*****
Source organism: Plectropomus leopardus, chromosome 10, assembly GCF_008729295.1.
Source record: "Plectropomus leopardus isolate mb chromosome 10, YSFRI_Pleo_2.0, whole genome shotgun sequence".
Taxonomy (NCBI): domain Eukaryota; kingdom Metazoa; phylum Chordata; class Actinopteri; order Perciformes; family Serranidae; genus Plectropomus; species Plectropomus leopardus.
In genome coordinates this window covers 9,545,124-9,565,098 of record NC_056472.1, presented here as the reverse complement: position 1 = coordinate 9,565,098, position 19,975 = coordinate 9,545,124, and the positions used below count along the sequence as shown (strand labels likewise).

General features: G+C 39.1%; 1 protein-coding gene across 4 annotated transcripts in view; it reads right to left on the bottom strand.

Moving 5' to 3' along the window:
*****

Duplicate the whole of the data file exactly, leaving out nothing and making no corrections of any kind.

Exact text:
Source organism: Plectropomus leopardus, chromosome 10, assembly GCF_008729295.1.
Source record: "Plectropomus leopardus isolate mb chromosome 10, YSFRI_Pleo_2.0, whole genome shotgun sequence".
Taxonomy (NCBI): domain Eukaryota; kingdom Metazoa; phylum Chordata; class Actinopteri; order Perciformes; family Serranidae; genus Plectropomus; species Plectropomus leopardus.
In genome coordinates this window covers 9,545,124-9,565,098 of record NC_056472.1, presented here as the reverse complement: position 1 = coordinate 9,565,098, position 19,975 = coordinate 9,545,124, and the positions used below count along the sequence as shown (strand labels likewise).

General features: G+C 39.1%; 1 protein-coding gene across 4 annotated transcripts in view; it reads right to left on the bottom strand.

Moving 5' to 3' along the window: